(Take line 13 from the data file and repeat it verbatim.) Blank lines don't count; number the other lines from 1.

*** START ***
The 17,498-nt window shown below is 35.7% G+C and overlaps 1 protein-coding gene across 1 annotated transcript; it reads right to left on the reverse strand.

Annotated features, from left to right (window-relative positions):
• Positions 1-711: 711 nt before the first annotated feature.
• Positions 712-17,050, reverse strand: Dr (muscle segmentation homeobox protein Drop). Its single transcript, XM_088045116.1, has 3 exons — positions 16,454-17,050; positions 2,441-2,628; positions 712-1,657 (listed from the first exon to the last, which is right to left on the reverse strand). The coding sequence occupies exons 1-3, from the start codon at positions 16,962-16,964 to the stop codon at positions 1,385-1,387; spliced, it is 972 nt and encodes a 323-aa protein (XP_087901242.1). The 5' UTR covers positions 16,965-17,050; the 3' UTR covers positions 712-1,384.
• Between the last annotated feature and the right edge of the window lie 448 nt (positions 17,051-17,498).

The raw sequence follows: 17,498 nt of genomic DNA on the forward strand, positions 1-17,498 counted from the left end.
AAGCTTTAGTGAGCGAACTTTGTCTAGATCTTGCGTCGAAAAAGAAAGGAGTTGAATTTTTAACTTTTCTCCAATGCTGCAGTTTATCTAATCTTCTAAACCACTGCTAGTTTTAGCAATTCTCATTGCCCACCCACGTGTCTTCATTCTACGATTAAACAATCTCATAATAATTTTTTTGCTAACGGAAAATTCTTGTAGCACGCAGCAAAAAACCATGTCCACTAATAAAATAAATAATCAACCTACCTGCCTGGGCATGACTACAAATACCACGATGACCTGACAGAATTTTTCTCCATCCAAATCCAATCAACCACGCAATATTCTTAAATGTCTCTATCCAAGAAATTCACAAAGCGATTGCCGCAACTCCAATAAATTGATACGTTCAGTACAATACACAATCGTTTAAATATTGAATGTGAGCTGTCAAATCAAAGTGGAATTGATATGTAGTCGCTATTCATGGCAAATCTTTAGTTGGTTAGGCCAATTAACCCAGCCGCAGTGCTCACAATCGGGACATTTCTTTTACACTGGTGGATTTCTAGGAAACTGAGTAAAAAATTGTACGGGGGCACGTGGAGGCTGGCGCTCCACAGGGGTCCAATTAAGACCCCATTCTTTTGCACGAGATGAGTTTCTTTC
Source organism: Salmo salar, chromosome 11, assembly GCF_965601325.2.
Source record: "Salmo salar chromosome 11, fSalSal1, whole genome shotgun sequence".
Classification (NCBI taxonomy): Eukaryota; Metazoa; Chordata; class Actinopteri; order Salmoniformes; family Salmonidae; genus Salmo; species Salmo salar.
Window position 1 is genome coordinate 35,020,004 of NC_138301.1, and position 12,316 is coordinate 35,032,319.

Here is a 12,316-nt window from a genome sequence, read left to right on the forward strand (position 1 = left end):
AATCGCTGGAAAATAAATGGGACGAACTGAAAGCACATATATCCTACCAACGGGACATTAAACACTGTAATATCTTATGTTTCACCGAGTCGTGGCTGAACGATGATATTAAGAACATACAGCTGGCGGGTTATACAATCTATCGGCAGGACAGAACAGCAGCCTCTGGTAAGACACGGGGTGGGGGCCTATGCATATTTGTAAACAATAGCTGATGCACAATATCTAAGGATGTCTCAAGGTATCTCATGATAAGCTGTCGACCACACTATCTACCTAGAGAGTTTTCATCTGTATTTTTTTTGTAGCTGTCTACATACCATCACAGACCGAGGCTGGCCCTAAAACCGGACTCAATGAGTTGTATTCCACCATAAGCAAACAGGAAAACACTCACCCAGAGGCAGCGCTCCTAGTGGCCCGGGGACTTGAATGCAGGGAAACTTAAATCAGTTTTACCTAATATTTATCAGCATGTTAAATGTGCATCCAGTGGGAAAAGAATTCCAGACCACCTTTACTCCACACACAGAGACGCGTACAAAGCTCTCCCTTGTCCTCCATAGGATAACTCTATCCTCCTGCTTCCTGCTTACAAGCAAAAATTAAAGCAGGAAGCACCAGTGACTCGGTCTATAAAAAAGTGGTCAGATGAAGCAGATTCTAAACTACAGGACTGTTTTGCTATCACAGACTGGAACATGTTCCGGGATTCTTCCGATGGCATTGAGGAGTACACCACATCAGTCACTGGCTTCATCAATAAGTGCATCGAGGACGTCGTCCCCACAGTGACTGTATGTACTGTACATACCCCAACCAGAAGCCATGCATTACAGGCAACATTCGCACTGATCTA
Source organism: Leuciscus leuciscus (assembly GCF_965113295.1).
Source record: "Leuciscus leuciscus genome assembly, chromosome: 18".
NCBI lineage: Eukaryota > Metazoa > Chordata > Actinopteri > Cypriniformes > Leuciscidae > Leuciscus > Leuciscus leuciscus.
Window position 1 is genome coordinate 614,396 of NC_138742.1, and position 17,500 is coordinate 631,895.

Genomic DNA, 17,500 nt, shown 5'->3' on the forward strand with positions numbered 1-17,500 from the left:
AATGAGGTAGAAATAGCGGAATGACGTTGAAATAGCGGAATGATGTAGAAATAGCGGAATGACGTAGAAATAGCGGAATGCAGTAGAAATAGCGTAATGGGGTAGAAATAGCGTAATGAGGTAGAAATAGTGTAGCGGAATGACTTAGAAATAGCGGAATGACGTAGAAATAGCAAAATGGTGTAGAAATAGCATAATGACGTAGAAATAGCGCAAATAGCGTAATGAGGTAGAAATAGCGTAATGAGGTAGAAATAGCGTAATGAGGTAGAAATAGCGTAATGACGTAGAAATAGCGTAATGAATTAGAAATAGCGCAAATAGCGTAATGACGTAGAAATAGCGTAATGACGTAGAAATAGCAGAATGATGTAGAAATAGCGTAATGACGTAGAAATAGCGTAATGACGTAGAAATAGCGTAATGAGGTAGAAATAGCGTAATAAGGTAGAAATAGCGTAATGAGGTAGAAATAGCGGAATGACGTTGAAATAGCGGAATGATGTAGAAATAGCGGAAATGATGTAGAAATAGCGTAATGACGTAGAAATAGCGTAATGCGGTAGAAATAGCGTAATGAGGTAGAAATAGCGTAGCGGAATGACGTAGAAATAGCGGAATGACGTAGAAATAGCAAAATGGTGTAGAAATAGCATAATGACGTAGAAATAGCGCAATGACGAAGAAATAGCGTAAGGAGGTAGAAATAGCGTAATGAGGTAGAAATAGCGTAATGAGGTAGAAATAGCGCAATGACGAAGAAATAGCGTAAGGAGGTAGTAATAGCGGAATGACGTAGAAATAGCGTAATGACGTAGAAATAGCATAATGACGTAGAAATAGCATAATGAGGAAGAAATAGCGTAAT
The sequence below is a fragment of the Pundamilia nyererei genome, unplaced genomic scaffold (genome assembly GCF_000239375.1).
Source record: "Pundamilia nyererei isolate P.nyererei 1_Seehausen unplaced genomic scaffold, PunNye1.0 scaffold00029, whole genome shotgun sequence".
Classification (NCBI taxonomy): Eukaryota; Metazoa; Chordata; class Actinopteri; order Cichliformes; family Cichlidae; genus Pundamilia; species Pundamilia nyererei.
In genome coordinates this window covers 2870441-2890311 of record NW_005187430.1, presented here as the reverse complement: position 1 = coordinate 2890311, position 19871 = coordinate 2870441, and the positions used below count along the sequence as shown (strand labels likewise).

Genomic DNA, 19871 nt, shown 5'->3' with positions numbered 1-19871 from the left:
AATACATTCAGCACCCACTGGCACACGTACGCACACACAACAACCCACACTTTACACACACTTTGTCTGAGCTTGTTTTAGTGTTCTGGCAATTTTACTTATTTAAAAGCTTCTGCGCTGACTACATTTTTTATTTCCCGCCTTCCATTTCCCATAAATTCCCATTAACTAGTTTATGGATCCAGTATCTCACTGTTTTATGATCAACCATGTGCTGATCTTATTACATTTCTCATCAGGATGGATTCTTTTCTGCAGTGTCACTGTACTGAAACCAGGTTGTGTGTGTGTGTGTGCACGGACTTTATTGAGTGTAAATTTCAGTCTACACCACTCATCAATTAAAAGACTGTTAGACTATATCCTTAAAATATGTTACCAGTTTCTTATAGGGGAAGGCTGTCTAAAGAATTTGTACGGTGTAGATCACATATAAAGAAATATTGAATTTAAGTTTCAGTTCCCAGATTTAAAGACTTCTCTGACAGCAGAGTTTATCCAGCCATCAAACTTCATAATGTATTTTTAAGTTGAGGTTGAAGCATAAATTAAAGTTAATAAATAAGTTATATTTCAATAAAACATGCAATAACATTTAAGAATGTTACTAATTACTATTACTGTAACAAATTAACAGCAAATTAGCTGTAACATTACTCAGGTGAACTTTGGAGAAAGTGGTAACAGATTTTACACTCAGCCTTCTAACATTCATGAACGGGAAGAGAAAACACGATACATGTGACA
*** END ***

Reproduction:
AATCGCTGGAAAATAAATGGGACGAACTGAAAGCACATATATCCTACCAACGGGACATTAAACACTGTAATATCTTATGTTTCACCGAGTCGTGGCTGAACGATGATATTAAGAACATACAGCTGGCGGGTTATACAATCTATCGGCAGGACAGAACAGCAGCCTCTGGTAAGACACGGGGTGGGGGCCTATGCATATTTGTAAACAATAGCTGATGCACAATATCTAAGGATGTCTCAAGGTATCTCATGATAAGCTGTCGACCACACTATCTACCTAGAGAGTTTTCATCTGTATTTTTTTTGTAGCTGTCTACATACCATCACAGACCGAGGCTGGCCCTAAAACCGGACTCAATGAGTTGTATTCCACCATAAGCAAACAGGAAAACACTCACCCAGAGGCAGCGCTCCTAGTGGCCCGGGGACTTGAATGCAGGGAAACTTAAATCAGTTTTACCTAATATTTATCAGCATGTTAAATGTGCATCCAGTGGGAAAAGAATTCCAGACCACCTTTACTCCACACACAGAGACGCGTACAAAGCTCTCCCTTGTCCTCCATAGGATAACTCTATCCTCCTGCTTCCTGCTTACAAGCAAAAATTAAAGCAGGAAGCACCAGTGACTCGGTCTATAAAAAAGTGGTCAGATGAAGCAGATTCTAAACTACAGGACTGTTTTGCTATCACAGACTGGAACATGTTCCGGGATTCTTCCGATGGCATTGAGGAGTACACCACATCAGTCACTGGCTTCATCAATAAGTGCATCGAGGACGTCGTCCCCACAGTGACTGTATGTACTGTACATACCCCAACCAGAAGCCATGCATTACAGGCAACATTCGCACTGATCTA